We are developing nanotechnology enabled platiorms for enhancing cooling, sensing, energy storage and efficacy of safety systems (involving both experimental and computational studies). Coupling of thermal and hydrodynamic transport during phase change (boiling, condensation) causes spatio-temporal fluctuations of temperature at the micro/nano-scales, which are termed as “cold-spots” and can transmit over 60-90% of the total heat transfer. Using Carbon-Nanotube (CNT) nanocoatings - cooling was enhanced by 60~300% by leveraging cold-spots and the “nano-fin” effect (enhanced surface area). Using silicon nanofins - cooling was enhanced by ~120%. Nano-thermocouples and diode temperature nano-sensors integrated with the nanocoatings enabled the study of chaos/ fractal structures in boiling.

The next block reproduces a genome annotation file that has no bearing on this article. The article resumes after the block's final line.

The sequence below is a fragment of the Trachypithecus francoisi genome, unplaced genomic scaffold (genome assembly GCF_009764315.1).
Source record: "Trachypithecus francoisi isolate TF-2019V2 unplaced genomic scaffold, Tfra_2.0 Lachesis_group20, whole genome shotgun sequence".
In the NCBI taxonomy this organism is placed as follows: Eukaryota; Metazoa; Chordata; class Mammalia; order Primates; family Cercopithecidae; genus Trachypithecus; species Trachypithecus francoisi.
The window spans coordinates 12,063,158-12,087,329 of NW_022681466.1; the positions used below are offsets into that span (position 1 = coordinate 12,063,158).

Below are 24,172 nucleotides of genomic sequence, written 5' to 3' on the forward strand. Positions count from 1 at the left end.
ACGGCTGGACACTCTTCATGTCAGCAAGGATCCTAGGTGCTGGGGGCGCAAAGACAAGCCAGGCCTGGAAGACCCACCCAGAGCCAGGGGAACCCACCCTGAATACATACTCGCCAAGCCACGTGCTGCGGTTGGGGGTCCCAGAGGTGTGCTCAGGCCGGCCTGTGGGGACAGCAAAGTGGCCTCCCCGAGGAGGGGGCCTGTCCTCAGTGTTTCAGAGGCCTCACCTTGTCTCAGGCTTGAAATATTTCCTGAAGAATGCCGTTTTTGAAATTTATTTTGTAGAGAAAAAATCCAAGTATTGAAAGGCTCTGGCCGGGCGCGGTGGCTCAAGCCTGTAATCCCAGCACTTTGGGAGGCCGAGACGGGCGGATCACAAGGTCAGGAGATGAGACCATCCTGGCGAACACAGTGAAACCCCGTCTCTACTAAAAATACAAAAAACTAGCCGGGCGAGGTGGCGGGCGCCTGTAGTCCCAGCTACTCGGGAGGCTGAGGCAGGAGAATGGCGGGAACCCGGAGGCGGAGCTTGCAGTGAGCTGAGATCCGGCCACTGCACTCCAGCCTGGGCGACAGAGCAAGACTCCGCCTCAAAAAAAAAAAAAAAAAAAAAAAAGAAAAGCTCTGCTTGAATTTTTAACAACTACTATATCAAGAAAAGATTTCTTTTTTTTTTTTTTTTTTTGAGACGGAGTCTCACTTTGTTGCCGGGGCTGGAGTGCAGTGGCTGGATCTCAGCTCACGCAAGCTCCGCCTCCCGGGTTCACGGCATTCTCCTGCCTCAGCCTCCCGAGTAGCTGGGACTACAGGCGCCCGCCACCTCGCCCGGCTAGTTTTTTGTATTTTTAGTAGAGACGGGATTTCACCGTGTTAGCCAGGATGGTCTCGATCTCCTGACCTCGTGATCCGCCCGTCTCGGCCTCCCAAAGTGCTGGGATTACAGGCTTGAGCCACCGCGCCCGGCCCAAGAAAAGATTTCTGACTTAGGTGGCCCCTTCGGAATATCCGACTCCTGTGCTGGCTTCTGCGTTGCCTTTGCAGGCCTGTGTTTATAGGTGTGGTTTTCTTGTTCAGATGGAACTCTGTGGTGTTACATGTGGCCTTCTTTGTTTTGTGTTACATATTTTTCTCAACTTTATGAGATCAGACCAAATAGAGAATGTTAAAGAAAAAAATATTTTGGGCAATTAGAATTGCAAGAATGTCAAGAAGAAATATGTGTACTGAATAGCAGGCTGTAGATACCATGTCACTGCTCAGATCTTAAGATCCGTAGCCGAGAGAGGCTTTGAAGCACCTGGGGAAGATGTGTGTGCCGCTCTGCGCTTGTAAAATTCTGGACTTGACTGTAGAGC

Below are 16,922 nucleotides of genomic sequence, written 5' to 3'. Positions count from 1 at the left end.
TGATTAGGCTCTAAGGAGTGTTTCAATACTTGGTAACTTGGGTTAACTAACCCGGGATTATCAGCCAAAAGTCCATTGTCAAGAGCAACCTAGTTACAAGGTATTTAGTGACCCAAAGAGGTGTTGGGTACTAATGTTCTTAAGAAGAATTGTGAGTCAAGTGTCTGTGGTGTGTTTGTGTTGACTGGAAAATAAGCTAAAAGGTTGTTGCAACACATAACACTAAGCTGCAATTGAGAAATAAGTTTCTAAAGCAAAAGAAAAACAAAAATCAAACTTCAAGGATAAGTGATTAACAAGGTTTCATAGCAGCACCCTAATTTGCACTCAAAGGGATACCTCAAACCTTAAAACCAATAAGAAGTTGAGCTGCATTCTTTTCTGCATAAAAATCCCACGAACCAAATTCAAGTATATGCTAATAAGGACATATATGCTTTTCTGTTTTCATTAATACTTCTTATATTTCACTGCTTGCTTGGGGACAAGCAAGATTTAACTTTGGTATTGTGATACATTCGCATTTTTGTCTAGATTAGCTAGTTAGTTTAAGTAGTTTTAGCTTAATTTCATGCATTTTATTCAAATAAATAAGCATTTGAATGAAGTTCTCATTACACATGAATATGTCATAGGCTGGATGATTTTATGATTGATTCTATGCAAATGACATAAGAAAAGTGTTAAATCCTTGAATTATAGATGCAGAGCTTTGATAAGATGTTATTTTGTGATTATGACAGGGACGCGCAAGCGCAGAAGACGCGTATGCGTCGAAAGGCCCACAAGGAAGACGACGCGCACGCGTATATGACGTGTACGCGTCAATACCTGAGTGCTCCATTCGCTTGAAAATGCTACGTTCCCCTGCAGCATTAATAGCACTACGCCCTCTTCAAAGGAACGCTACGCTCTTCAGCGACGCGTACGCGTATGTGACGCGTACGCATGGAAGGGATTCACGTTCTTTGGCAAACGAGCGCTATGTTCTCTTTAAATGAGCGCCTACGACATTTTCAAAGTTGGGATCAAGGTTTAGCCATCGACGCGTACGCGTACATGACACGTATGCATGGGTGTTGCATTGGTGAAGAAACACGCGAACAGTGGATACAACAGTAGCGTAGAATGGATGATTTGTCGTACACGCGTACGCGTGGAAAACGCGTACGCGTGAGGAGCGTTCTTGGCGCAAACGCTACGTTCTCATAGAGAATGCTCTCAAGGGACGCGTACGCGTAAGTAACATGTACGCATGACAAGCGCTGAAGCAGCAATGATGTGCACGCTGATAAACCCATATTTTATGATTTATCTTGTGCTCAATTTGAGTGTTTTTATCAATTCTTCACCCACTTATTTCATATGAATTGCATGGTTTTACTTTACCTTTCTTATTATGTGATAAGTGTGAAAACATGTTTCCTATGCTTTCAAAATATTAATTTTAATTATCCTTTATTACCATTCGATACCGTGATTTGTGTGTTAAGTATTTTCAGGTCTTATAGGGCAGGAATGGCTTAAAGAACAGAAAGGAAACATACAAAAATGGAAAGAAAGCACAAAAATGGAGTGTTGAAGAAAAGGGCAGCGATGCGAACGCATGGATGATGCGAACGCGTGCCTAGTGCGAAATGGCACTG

Dr. Banerjee received his Ph.D. in Mechanical Engineering from UCLA (with minor in MEMS). He received 3 M.S. degrees and was invited to 4 national honor societies. He attended the Indian Institute of Technology (IIT), Kharagpur for his Bachelor of Technology (Honors). Prior to TAMU, Dr. Banerjee worked as a Manager of Advanced Research & Technology (ART) group at Applied Biosystems Inc. (ABI), CA, (currently merged into Life Technologies). Previously in a singular capacity, he developed from concept to a commercial product at NanoInk Inc. (called “InkWells™”, which are microfluidic platforms used for bio/nano-lithography of proteins, nucleic acids, etc.). Dr. Banerjee received 14 US patents, from his work at ABI, Ciphergen Biosystems, NanoInk, Coventor Inc. and TAMU. He received the “Amlan Sen Best Mechanical Engineering Student Award (Endowment)” at the graduation convocation at IIT and the “J.C. Bose National Science Talent Scholarship” from the Govt. of India. He received the “Morris Foster Fellowship (2007-2008)” from Mechanical Engineering Department; L.T. Jordan Career Development Professor, “Dean’s Excellence Award (2018)” and the “TEES Select Young Faculty Fellowship (2008-2009)” from the D. Look College of Engineering; and was designated as a Faculty Fellow at the Mary Kay O’Connor Process Safety Center at TAMU. He received the “2001 Best Journal Paper Award” from the ASME Heat Transfer Division (HTD), the “New Investigator Award (2005)” from the Texas Space Grants Consortium (TSGC), “3M Non-Tenured Faculty” award (’09-’12), the “ASEE/ AFOSR Summer Faculty Fellowship (’06, ’07)” at AFRL, the “ASEE/ ONR Summer Faculty Fellowship (’09)” at SPAWAR and elected Fellow of the ASME in 02/2016. He has chaired/ co-chaired thesis of 13 Ph.D. and 18 M.S. students.